• STAG Industrial (STAG)
  • Gladstone Commercial Corporation (GOOD)
  • Realty Income (O)

Disclosure: This article may feel, sound and be interpreted as financial advice, but it’s not. Investors are required to do their own due diligence, and accept risks that are associated with stocks and market investments.

2020 is here. It’s time for some predictions!

Ah, we did it! 2019 has passed and 2020 has started, and I believe that this year will be a very exciting one. Let’s do some stock predictions for the new year.

The stock market will continue to thrive

I know, some people just see bad things on the horizon, but I am pretty confident that 2020 will be another great year for investors. Mainly, because I believe that the US and Europe will finally find the courage to move on to new frontiers.

We are now starting to get into a generational transition. Plenty of Boomers will retire or be forced out of their VP and CEO seats. Some may pass away. And the new generation is going to do things differently. More disruption, more change, and more opportunities.

Some established companies may suffer, but those willing and eager to change will thrive. Among the most interesting players we may find:

  • Waste & Garbage. All companies that deal with trash. The world is getting trashed and while the old CEOs across the globe seem to care very little about it (they care in their public relations statements but not really in their day-to-day operations), the new generation will take things more seriously. This is a huge business opportunity.
    My personal stock investment for 2020 here will be Waste Management (WM).
  • Energy. Not all forms of energy will be favored. I expect most oil and pipeline companies to do very poorly in 2020, except for those who have already started to transition to the new age of renewables, who embrace technological improvements and start to integrate energy storage systems, virtual power plants, and micro-grids in their business plans. There is tremendous potential for growth in a business that will be always needed.
    My personal stock investments for 2020 here are E.On (EONGY) and Shell (RDS.B).
  • Chemicals. Yep, we need to replace all those nasty oil products with something, and chemical companies will be key to help with this transition. Those who invest steadily in research & development will thrive. Those who don’t change will go down among strong headwinds from governments, regulators and public demand.
    My personal stock investment for 2020 here is BASF (BFFAF).
  • Medical / Health. The rich world is getting grey, and with rising average age, there is also a rise of health-related issues, thus higher demand for all kinds of medications and health-care. There are only a few major players and it’s also a very hard business to get a foot in for new competitors.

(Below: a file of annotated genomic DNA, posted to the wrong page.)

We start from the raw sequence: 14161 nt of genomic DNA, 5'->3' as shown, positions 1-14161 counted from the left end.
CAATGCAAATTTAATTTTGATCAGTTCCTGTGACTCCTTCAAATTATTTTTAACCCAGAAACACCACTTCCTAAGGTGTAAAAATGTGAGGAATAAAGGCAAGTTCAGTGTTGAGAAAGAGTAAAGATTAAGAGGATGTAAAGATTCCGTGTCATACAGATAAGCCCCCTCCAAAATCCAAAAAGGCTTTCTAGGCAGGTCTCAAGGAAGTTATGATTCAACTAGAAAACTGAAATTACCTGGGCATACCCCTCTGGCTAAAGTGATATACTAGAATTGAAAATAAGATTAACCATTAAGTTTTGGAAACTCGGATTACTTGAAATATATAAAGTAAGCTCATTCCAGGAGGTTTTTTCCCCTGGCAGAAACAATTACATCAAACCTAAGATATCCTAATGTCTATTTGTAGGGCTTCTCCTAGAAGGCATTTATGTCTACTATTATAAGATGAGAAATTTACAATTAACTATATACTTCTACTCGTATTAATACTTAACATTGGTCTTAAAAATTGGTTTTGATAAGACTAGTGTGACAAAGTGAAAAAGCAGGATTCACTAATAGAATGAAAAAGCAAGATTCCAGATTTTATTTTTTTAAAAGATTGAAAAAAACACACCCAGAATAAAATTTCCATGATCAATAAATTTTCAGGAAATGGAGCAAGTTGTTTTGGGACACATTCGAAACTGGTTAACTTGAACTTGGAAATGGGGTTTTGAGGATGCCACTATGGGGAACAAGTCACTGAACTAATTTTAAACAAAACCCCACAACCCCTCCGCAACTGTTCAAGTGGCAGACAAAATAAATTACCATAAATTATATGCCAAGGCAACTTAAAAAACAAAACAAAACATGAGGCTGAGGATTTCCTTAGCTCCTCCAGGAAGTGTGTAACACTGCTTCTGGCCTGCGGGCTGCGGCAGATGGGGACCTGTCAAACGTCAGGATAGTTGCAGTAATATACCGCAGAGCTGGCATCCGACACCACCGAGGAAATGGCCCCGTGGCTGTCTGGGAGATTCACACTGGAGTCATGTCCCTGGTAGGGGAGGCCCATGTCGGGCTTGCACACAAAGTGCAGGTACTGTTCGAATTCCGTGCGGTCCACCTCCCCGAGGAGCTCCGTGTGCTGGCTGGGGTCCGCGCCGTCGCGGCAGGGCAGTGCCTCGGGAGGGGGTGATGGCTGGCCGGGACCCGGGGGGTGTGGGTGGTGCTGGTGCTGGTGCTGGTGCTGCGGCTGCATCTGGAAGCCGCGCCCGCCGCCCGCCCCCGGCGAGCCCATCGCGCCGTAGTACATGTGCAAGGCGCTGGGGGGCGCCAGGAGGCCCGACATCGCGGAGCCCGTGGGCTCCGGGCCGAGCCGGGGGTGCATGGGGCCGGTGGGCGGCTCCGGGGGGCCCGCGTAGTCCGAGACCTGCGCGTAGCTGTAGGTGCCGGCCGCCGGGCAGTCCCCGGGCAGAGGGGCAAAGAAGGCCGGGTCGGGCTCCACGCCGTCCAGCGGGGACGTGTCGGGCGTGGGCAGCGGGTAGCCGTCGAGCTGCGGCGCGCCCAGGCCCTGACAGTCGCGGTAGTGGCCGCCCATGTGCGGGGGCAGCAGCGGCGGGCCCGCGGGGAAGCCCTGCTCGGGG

My personal stock investments for 2020 here are GlaxoSmithKline (GSK) and AbbVie (ABBV).
  • Construction. I know, not the most exciting field BUT all that money earned in 2019 needs to be deployed somewhere. With growing urbanization and infrastructures across the globe facing utter needs for improvements, this area will thrive for years ahead.
    My personal stock investment for 2020 here will be Caterpillar (CAT).
  • Technology. 2019 was great for technology stocks, and it will continue being so in 2020. If someone would tell me that there is a growth-limit to technology companies, I would seriously question his or her mind. Whatever the last 20 years have taught us is that we are just on the brink of the edge of discovering what technology can do for us and how far we can push it.
    My personal stock investments for 2020 here are Apple (AAPL) and The Trade Desk (TTD).

Note the differences in the bold letters between “are” and “will be” for each of the mentioned stocks. “Are” means that I already have them in my portfolio. “Will be” means that I have them on my watchlist and am planning to purchase them sometime in 2020.

I have also initiated some speculative positions in a few stocks that I think have very interesting potential, although I put very little money in it. On average only 350 Euros per company. These companies are:

  • Virgin Galactic (Space Discovery and Travel)
  • SailPoint Technologies (Digital Identity Management)
  • EnWave Corporation (Dehydration Technology)
  • Paragon KGaA (Automobile technology)

Also, I am looking to initiate small positions in:

  • Zoom (Video Communications)
  • KeySight Technologies (Electronics test and measurement equipment)
  • SmartSheet (Cloud-based data collaboration)
  • iRobot (Robotics)
  • Omron (Robotics)

These are or will be all speculative investments with very small stakes. I consider them to have an interesting potential versus risk ratio. Most of them don’t pay dividends and I don’t expect them to be my key to passive income. But I do think that they may greatly contribute to reaching my FIRE target in the long-run by an exponential rise in value.

Let’s see how much of all this will become true!